In a way, “small” business is a misnomer. SMBs account for half of GDP1 in the U.S., and nearly 60 percent of GDP in many European and Asian nations. And the customer information and financial data they possess and process is just as vital and valuable as it is in any large organization. The customer that has their data exposed isn’t going to care how large the breached company was.
Yet, according to a white paper2 by the cyber security firm FireEye, assets possessed by SMBs are startlingly vulnerable:
There is a combination here of wishful thinking and practical limitations. On the one hand, SMBs tell themselves a harmful breach won’t likely happen to them. On the other, even if they do respect the danger, they don’t have the resources to mount an adequate defense.
As FireEye says, “Small and midsize businesses are facing the same cyber threats as large enterprises, but have a fraction of the budget to deal with them.” At a small company, IT duties might fall to someone whose primary role is something entirely different; that person ends up handling the company’s tech because, well, someone has to. Even when there is a dedicated IT staff, it can be just one or two people, charged with everything from fixing the faulty Wi-Fi to keeping all company software up to date to making strategic plans for the company’s data foundation. And with a massive to-do list like that, defending against data-stealing robots and unseen criminals on the other side of the world may not seem like a top priority. Not to mention the skill set required — large companies have a difficult enough time finding and retaining top-notch security resources, let alone an SMB.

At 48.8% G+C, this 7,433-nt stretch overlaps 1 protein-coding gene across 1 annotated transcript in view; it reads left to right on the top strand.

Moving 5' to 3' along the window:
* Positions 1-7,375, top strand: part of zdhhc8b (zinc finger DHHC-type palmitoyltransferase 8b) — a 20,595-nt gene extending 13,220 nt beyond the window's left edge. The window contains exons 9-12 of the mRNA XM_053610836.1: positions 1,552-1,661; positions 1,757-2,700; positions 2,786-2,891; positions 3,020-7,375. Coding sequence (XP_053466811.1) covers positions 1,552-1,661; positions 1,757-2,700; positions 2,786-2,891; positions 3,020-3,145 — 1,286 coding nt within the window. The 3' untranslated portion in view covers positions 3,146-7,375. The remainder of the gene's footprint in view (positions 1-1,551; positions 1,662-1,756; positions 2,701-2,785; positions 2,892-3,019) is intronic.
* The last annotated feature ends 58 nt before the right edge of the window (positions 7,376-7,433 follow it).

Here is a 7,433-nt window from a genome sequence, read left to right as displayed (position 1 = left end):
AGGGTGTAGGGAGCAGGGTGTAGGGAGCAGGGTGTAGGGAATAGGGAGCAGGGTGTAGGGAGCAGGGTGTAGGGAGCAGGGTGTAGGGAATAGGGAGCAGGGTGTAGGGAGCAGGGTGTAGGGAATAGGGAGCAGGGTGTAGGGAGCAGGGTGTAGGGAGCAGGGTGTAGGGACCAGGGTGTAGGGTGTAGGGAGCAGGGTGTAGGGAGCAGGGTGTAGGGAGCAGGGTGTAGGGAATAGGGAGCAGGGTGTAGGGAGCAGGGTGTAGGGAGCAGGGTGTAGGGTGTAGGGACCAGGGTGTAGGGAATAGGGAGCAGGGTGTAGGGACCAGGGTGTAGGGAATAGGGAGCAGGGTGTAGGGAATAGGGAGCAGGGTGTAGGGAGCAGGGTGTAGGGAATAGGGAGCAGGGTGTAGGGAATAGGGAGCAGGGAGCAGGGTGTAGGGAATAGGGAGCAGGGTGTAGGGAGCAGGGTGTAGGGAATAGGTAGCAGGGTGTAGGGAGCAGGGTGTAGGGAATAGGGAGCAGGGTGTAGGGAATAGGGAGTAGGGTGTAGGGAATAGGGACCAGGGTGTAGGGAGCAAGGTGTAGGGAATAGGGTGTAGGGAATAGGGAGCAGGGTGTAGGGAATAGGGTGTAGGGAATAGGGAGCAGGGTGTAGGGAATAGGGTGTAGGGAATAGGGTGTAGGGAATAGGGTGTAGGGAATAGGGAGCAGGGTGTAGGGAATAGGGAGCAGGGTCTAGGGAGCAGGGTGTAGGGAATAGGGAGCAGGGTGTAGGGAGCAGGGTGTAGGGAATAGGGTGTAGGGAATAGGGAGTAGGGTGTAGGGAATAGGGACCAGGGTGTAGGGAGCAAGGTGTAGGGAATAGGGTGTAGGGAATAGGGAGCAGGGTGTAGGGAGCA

This is the situation cyber criminals are keen to exploit. Global digital security firm Symantec reports5 that 31 percent of the victims of cyber attacks in 2012 were businesses with fewer than 250 employees — triple the number of attacks on SMBs in the previous year.
The writing is on the wall: If they rely on wishful thinking or meager protection, small and midsize businesses simply will remain unsecure and prime targets.